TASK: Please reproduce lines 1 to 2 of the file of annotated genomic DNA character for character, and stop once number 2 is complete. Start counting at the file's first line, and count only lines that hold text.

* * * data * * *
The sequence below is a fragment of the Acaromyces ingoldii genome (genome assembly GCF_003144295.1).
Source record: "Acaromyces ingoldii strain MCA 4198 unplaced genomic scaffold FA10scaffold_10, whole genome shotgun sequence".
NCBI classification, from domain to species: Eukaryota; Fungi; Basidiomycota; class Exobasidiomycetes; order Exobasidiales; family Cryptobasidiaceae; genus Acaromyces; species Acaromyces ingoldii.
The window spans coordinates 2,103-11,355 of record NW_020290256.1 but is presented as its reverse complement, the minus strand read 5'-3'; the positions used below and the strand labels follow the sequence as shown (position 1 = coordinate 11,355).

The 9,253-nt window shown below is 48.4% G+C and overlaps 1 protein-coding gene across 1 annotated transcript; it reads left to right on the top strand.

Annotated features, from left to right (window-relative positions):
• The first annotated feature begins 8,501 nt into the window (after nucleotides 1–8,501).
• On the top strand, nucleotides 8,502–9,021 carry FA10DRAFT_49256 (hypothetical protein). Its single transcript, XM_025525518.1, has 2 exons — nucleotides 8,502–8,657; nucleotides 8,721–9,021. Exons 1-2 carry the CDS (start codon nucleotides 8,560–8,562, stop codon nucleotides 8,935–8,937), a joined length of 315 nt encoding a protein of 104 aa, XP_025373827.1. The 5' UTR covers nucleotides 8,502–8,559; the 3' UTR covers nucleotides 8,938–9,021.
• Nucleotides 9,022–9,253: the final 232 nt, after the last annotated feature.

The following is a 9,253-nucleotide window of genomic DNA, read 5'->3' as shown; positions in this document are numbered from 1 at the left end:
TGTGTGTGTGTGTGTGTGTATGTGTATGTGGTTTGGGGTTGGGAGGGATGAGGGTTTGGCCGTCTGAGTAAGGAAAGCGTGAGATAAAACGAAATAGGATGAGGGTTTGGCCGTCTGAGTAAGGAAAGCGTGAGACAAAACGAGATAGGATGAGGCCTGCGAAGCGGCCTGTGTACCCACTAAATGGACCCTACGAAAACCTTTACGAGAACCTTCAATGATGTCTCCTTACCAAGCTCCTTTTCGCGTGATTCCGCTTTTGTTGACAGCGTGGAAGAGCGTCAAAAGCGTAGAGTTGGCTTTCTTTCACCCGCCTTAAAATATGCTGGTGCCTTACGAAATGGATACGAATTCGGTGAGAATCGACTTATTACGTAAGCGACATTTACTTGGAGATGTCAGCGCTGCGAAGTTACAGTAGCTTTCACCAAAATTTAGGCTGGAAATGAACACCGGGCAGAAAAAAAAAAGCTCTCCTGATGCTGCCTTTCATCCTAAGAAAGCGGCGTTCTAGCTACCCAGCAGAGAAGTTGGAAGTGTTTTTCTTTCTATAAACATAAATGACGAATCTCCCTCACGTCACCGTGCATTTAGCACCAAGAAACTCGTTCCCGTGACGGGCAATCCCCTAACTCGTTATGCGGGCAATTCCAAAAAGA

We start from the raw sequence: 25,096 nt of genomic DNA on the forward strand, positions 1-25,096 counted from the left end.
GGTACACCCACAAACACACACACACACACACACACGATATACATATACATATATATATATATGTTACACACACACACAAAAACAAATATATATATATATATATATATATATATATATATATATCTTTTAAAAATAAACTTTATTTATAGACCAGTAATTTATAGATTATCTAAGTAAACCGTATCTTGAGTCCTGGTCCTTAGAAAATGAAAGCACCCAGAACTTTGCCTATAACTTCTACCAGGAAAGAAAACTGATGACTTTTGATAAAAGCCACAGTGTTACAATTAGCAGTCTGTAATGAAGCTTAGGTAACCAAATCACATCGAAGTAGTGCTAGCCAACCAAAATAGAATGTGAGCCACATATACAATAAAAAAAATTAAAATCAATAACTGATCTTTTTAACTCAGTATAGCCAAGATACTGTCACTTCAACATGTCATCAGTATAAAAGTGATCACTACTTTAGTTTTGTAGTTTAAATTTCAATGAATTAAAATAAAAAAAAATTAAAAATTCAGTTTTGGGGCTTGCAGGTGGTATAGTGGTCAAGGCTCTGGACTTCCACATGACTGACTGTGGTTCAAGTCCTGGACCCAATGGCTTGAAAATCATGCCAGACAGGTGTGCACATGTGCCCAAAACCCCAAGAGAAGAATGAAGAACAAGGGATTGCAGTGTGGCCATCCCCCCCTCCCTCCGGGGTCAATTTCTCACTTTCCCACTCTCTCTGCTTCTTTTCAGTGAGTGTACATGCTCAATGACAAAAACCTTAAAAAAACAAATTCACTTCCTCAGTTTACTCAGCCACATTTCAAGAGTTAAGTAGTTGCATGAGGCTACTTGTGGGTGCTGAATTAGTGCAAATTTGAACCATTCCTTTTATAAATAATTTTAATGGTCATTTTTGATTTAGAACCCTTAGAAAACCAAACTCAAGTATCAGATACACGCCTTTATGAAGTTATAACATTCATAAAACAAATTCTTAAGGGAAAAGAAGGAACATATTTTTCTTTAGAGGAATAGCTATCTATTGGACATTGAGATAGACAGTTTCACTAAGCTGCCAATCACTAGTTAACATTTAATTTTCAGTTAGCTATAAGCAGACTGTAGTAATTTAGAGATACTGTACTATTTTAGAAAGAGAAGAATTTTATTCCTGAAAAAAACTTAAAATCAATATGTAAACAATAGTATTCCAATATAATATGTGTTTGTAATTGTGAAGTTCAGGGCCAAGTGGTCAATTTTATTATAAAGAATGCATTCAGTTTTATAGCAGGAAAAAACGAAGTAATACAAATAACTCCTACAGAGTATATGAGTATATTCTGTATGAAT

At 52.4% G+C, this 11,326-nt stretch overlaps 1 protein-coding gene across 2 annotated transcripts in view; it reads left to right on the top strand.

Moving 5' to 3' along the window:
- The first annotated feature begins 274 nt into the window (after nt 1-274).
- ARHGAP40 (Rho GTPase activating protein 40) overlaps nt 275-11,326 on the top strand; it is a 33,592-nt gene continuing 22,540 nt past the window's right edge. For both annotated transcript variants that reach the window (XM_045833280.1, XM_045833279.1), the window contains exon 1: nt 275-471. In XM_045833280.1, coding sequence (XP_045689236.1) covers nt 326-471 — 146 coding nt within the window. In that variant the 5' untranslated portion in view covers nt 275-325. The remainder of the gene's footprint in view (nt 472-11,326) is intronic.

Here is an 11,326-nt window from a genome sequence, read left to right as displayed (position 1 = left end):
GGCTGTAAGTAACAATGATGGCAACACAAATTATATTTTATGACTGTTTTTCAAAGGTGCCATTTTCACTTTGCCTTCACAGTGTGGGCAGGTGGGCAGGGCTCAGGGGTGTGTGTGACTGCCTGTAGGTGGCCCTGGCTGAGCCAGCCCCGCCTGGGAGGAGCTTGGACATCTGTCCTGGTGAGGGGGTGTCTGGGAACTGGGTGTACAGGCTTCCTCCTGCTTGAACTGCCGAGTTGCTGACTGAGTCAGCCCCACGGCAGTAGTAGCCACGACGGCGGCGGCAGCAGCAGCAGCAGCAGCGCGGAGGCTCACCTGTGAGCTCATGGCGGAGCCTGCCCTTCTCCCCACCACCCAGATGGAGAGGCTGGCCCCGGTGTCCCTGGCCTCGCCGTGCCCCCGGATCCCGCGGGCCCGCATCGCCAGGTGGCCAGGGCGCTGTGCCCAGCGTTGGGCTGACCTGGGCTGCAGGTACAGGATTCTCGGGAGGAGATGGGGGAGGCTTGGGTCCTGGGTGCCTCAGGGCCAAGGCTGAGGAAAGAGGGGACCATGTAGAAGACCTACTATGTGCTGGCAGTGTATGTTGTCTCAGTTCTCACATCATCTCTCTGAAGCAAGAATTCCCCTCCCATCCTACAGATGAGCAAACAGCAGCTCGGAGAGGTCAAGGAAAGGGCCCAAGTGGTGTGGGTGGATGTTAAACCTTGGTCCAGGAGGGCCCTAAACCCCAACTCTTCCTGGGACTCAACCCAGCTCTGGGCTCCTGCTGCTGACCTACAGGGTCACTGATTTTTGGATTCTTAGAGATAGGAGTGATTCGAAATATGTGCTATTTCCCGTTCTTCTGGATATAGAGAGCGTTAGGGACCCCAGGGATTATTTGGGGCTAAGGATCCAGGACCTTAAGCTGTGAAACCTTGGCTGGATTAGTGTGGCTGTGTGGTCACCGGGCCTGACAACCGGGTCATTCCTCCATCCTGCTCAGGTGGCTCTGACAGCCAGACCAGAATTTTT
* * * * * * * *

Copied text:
The sequence below is a fragment of the Acaromyces ingoldii genome (genome assembly GCF_003144295.1).
Source record: "Acaromyces ingoldii strain MCA 4198 unplaced genomic scaffold FA10scaffold_10, whole genome shotgun sequence".